Sharp (Dean)

Sharp:  Women Who Made an Art of Having an Opinion
MIchelle Dean, 2018year
Grove Atlantic
384 pp.

Dorothy Parker, Rebecca West, Hannah Arendt, Mary McCarthy, Susan Sontag, Pauline Kael, Joan Didion, Nora Ephron, Renata Adler, and Janet Malcolm—these brilliant women are the central figures of Sharp.

Their lives intertwine as they cut through the cultural and intellectual history of America in the twentieth century, arguing as fervently with each other as they did with the sexist attitudes of the men who often undervalued their work as critics and essayists.

These women are united by what Dean terms as "sharpness," the ability to cut to the quick with precision of thought and wit, a claiming of power through writing rather than position.

Sharp is a vibrant and rich depiction of the intellectual beau monde of twentieth-century New York, where gossip-filled parties at night gave out to literary slanging-matches in the pages of the Partisan Review or the New York Review of Books as well as a considered portrayal of how these women came to be so influential in a climate where women were treated with derision by the critical establishment.

Mixing biography, literary criticism, and cultural history, Sharp is an enthralling exploration of how a group of brilliant women became central figures in the world of letters despite the many obstacles facing them, a testament to how anyone not in a position of power can claim the mantle of writer and, perhaps, help change the world. (From the publisher.)

Author Bio
Birth—ca. 1978 (?)
Raised—Ottawa, Ontario, Canada
Education—B.A., University of Toronto; L.L.M, McGill University
Awards—National Book Critics Circle Citation for Reviewing
Currently—lives in Los Angeles, California, USA

Michelle Dean is a Canadian author, journalist, and former lawyer who now lives in Los Angeles, California. The child of parents born in Quebec, she grew up in the suburbs of Ottawa. She earned her B.A. from Toronto University and, in 2005, a law degree from McGill University.

After law school Dean left Canada for New York City where she spent five years working as an attorney in a large corporate law firm. In 2010, not particularly happy with the law (and laid off), Dean returned to Canada, settling in Toronto to pursue freelance journalism. Shortly after, however, she returned to New York to continue her writing career, then on to Los Angeles, California.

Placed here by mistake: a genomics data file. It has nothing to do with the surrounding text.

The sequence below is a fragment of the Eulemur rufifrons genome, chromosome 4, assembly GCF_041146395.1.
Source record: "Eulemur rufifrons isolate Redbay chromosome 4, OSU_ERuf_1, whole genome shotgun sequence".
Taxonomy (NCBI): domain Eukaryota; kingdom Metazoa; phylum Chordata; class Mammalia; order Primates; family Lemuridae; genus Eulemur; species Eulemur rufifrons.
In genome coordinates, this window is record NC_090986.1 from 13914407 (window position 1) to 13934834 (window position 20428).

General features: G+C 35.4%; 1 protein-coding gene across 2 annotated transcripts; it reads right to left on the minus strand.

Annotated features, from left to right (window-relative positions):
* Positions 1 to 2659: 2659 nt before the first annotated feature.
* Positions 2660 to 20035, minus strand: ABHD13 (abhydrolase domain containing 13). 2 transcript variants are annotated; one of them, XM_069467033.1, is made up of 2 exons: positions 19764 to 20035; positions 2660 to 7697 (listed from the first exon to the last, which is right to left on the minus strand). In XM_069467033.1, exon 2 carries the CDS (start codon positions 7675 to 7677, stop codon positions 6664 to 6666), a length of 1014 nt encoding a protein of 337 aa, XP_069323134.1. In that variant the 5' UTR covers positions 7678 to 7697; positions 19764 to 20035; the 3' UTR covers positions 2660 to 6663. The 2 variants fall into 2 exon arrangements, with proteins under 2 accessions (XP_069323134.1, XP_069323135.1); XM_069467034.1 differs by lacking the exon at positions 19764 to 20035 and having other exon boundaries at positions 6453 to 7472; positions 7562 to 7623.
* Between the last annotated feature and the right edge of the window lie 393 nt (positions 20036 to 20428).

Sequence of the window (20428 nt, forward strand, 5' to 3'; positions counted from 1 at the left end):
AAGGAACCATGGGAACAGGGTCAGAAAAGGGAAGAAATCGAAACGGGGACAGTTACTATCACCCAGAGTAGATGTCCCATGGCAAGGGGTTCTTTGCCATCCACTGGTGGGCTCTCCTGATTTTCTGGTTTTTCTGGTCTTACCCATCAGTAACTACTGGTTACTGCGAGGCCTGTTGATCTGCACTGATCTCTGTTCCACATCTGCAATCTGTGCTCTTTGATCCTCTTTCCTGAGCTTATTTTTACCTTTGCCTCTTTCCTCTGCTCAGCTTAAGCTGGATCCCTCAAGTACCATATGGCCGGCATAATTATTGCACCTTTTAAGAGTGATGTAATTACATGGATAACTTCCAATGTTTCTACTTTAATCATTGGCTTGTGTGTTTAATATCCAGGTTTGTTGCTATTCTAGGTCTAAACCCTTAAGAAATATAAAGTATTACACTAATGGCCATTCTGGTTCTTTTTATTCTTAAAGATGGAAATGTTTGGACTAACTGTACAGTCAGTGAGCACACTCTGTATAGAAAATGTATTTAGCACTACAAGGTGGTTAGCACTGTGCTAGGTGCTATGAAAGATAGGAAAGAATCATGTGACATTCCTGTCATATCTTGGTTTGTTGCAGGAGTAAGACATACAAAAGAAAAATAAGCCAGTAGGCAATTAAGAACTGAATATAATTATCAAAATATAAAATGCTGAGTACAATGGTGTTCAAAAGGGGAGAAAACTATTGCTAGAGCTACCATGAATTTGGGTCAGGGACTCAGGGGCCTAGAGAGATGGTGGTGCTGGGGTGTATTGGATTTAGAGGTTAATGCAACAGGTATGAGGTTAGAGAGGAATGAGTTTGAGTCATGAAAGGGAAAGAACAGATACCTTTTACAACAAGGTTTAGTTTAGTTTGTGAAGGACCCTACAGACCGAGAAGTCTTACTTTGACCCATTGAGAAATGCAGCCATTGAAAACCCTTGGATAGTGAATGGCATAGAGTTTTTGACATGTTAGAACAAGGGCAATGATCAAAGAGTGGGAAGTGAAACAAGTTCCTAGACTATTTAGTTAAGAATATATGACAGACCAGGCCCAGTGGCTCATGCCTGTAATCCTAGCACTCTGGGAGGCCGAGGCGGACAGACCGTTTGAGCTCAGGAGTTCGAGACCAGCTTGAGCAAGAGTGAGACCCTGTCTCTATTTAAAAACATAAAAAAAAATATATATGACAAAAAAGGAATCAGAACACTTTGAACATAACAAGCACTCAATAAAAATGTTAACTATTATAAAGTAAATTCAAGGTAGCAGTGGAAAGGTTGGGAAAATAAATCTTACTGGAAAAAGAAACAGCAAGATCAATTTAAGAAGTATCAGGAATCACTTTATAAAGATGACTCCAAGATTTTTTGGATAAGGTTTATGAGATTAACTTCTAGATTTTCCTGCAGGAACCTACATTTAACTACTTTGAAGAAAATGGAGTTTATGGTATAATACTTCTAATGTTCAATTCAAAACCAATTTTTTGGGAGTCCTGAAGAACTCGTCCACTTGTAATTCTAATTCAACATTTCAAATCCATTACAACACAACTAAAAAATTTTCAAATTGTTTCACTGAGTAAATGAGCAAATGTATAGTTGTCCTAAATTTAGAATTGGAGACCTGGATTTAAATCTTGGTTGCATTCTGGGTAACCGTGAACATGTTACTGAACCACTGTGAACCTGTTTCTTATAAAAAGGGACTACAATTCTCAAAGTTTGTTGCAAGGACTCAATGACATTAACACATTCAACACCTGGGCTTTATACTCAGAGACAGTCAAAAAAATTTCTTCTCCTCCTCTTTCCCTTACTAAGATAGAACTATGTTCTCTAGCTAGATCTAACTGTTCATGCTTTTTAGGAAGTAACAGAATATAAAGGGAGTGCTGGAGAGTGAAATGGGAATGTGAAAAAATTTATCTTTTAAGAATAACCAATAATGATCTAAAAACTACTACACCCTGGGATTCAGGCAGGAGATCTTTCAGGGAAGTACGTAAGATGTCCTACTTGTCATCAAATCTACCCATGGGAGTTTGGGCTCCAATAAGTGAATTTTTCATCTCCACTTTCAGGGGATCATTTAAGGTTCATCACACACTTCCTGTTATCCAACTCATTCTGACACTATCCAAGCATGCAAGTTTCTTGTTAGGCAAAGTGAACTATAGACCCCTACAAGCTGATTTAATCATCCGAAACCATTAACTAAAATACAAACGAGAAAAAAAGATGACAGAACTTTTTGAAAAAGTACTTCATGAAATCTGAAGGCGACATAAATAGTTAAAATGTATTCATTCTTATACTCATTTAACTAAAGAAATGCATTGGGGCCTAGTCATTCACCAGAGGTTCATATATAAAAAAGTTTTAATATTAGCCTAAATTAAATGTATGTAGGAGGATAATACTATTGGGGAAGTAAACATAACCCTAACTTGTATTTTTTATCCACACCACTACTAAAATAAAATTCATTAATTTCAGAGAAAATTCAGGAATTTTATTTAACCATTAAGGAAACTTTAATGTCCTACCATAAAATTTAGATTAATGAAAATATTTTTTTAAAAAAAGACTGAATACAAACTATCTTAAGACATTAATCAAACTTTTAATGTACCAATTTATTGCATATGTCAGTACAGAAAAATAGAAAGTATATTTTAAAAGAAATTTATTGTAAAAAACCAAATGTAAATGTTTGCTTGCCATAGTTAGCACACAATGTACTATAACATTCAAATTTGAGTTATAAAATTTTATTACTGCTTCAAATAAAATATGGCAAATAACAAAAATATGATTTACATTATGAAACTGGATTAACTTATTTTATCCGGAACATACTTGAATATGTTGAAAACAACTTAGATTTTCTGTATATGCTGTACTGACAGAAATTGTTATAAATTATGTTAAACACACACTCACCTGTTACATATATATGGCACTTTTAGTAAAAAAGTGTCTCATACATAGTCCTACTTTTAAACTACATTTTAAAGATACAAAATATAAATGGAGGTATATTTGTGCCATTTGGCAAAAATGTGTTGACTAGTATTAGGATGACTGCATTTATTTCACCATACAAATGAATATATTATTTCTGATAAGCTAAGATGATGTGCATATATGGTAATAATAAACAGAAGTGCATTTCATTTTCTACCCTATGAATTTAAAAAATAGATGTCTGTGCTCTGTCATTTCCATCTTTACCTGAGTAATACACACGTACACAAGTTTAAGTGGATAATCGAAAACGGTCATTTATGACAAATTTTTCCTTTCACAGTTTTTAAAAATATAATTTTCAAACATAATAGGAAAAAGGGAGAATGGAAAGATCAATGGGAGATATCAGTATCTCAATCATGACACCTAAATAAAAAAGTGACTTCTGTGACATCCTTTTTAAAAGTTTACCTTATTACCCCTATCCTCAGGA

A contributing editor at the New Republic, she has written for The New Yorker, Nation, New York Times Magazine, Slate, New York Magazine, Elle, Harper’s, and BuzzFeed. In 2016 she received the National Book Critics Circle’s 2016 Nona Balakian Citation for Excellence in Reviewing.

Her book Sharp: The Women Who Made an Art of Opinion was released to favorable reviews in 2018. (Adapted from various online sources.)

Book Reviews
A virtue of [Dean's] book is that it shows how each woman, by wielding a pen as if it were a scalpel or a scimitar, confounded the gender norm of niceness and placed her analytical prowess front and center. Among 20th-century intellectuals, "men might have outnumbered women, demographically," Dean writes, but "in the arguably more crucial matter of producing work worth remembering, the work that defined the terms of their scene, the women were right up to par—and often beyond it."… Dean artfully shepherds the reader through the professional and personal ups and downs of each life, keeping an eye on the affinities—a taste for battle, an ethic of intellectual honesty—that made some of them allies (McCarthy and Arendt, Arendt and Adler) and drove others apart (McCarthy and Sontag, Adler and Kael).
Laura Jacobs - New York Times Book Review

[A]n entertaining and erudite cultural history of selected female thinkers who "came up in a world that was not eager to hear women’s opinions about anything." Indeed, Ms. Dean herself performs the work of a public intellectual by doing justice to the substance of her subjects’ work, while also conveying―through her own wit and lively opinions―why their work matters.